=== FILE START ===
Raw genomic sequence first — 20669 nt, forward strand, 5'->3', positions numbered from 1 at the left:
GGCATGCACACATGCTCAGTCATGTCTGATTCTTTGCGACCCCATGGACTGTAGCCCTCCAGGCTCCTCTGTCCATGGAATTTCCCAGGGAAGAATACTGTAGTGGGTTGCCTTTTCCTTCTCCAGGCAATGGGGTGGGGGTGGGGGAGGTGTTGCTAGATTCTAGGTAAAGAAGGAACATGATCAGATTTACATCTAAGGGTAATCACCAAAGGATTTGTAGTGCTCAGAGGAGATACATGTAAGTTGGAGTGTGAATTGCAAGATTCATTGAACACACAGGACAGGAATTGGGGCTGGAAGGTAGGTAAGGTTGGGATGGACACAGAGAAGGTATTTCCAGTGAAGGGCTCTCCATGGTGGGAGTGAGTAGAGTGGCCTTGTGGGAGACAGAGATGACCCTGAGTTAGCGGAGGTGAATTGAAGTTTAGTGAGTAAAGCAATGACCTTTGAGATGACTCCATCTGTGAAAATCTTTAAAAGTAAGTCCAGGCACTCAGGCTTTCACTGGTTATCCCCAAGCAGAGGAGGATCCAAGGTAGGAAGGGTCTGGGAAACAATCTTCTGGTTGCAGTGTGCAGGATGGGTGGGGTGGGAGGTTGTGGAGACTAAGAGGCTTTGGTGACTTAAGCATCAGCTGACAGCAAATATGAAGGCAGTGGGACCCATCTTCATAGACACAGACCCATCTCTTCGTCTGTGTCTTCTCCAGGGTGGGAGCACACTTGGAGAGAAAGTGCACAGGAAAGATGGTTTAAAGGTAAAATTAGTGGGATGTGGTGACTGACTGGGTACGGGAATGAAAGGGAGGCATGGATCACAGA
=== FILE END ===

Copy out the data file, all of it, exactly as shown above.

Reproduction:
Raw genomic sequence first — 20669 nt, forward strand, 5'->3', positions numbered from 1 at the left:
GGCATGCACACATGCTCAGTCATGTCTGATTCTTTGCGACCCCATGGACTGTAGCCCTCCAGGCTCCTCTGTCCATGGAATTTCCCAGGGAAGAATACTGTAGTGGGTTGCCTTTTCCTTCTCCAGGCAATGGGGTGGGGGTGGGGGAGGTGTTGCTAGATTCTAGGTAAAGAAGGAACATGATCAGATTTACATCTAAGGGTAATCACCAAAGGATTTGTAGTGCTCAGAGGAGATACATGTAAGTTGGAGTGTGAATTGCAAGATTCATTGAACACACAGGACAGGAATTGGGGCTGGAAGGTAGGTAAGGTTGGGATGGACACAGAGAAGGTATTTCCAGTGAAGGGCTCTCCATGGTGGGAGTGAGTAGAGTGGCCTTGTGGGAGACAGAGATGACCCTGAGTTAGCGGAGGTGAATTGAAGTTTAGTGAGTAAAGCAATGACCTTTGAGATGACTCCATCTGTGAAAATCTTTAAAAGTAAGTCCAGGCACTCAGGCTTTCACTGGTTATCCCCAAGCAGAGGAGGATCCAAGGTAGGAAGGGTCTGGGAAACAATCTTCTGGTTGCAGTGTGCAGGATGGGTGGGGTGGGAGGTTGTGGAGACTAAGAGGCTTTGGTGACTTAAGCATCAGCTGACAGCAAATATGAAGGCAGTGGGACCCATCTTCATAGACACAGACCCATCTCTTCGTCTGTGTCTTCTCCAGGGTGGGAGCACACTTGGAGAGAAAGTGCACAGGAAAGATGGTTTAAAGGTAAAATTAGTGGGATGTGGTGACTGACTGGGTACGGGAATGAAAGGGAGGCATGGATCACAGA